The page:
September 30, 1992

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Vol. 12, Issue 04
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With public disenchantment with politicians on the rise and voter turnout on the decline, a number of organizations are seeking to engage a future generation of voters--today's elementary and secondary students--in the electoral process.
A populist notion that frequently goes unchallenged is that education requires "radical'' reform. We are now being warned that a stampede of reform is forming and unless we lead it we are likely to be trampled under by it. And, indeed, self-proclaimed experts (usually self-serving politicians) are vociferous with their "solutions.''
Mark Twain, that Connecticut Yankee, chose as the preface for his Life on the Mississippi an assertion drawn from Harper's Magazine (Feb., 1863) that " ... the basin of the Mississippi is the Body of the Nation ... As a dwelling-place for civilized man it is by far the first upon our globe.'' I found this to be reassuring when I left familiar haunts in Pennsylvania with the intention of testing my fortunes on the Mississippi gulf coast.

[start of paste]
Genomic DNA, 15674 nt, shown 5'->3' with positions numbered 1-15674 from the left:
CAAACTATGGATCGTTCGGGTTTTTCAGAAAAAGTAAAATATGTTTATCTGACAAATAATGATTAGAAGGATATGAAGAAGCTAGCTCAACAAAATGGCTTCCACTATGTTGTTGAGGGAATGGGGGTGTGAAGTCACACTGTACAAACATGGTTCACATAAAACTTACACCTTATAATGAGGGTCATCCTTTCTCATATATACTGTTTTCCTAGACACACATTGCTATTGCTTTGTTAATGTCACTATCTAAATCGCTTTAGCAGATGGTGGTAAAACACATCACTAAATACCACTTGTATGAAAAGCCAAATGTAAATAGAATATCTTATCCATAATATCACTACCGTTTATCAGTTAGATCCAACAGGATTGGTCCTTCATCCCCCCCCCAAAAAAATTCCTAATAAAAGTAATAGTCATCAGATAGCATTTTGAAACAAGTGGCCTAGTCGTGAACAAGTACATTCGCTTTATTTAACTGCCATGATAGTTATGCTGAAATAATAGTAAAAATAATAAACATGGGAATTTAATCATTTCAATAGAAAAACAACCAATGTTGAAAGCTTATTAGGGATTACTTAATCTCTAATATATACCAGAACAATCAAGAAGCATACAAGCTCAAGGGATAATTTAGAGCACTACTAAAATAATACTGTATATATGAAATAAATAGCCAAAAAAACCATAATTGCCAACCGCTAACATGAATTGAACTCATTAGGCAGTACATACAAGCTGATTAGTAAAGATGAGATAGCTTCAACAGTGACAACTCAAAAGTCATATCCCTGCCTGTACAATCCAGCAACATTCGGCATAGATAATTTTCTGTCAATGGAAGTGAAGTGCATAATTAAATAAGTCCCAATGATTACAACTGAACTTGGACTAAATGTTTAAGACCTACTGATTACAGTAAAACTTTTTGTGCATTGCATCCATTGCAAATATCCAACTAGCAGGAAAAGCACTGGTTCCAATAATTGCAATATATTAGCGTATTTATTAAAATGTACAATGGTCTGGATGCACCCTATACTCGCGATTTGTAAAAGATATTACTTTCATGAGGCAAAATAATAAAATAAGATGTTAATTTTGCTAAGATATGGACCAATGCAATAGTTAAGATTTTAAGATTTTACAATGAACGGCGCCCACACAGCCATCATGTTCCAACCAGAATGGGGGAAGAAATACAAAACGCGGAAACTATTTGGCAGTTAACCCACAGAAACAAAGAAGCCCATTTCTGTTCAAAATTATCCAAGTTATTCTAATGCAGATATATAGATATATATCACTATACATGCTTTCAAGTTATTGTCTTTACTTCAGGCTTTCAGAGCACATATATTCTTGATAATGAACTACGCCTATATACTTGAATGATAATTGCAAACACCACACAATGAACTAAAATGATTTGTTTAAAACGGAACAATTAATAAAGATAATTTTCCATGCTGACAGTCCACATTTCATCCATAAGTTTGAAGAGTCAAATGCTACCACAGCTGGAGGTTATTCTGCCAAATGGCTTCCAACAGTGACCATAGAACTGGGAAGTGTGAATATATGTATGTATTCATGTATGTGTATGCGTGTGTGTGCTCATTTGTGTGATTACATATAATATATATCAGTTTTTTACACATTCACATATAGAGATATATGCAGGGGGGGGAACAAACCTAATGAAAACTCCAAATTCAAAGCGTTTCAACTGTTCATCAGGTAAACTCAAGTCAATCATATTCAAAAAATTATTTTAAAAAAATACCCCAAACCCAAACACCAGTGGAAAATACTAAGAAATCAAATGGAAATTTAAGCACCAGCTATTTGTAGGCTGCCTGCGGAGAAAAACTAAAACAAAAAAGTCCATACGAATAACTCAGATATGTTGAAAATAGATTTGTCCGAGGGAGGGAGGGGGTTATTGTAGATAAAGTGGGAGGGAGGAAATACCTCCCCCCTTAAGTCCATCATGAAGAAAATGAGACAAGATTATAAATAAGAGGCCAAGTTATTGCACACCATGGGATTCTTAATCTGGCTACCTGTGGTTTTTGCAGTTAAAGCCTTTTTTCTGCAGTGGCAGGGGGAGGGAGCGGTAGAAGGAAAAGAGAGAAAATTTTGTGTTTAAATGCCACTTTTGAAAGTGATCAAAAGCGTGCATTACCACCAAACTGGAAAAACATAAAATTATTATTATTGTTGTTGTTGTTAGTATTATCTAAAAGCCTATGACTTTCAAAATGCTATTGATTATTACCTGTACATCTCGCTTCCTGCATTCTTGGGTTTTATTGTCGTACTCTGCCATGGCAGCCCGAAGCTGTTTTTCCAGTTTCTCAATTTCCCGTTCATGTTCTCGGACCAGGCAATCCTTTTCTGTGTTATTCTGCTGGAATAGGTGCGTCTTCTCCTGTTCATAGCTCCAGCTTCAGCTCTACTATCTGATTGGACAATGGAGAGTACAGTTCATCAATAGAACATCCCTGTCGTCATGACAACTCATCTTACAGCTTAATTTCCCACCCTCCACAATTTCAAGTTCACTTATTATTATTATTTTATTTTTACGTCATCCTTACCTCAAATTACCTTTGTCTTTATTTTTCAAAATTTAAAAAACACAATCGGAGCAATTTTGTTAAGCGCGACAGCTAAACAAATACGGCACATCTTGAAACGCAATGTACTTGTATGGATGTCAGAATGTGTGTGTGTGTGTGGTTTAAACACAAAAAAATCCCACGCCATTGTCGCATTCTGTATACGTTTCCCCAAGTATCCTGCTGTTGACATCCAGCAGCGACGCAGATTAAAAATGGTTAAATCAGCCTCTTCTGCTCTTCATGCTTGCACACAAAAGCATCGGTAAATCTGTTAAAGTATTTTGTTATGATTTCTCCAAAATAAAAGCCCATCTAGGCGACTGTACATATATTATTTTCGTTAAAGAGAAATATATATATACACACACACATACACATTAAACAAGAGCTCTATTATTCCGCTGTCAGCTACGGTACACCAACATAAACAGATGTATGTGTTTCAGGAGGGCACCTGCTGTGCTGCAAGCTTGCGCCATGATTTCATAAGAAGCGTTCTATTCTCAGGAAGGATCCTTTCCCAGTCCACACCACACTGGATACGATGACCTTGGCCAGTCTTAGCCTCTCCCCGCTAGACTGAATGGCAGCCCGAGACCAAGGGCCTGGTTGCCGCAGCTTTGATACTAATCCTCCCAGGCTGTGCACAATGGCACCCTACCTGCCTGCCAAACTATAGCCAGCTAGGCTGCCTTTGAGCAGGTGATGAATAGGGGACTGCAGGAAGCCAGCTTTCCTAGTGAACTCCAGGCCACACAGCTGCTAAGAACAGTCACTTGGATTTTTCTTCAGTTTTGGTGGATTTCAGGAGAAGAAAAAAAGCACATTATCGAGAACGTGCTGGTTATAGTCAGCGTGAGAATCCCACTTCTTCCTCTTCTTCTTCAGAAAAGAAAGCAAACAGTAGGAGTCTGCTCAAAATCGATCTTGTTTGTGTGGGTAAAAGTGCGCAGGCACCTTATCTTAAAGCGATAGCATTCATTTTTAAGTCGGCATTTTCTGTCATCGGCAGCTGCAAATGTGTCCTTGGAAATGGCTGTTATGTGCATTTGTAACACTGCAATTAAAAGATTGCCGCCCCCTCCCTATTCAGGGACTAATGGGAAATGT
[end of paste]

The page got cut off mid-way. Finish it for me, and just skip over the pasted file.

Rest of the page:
FOUNDATION SUPPORT: Coverage of specific topics in Education Week is supported in part by grants from the Eli and Edythe Broad Foundation, the Bill & Melinda Gates Foundation, the CME Group Foundation, the Carnegie Corporation of New York, the Jack Kent Cooke Foundation, the Joyce Foundation, the NoVo Foundation, the Noyce Foundation, the Raikes Foundation, the Wallace Foundation, and the Walton Family Foundation. The newspaper retains sole editorial control over the content of the articles that are underwritten by the foundations. Additional grants in support of Editorial Projects in Education’s data journalism and video capacity come from the Leona M. and Harry B. Helmsley Charitable Trust and the Schott Foundation for Public Education. (Updated 1/1/2017)

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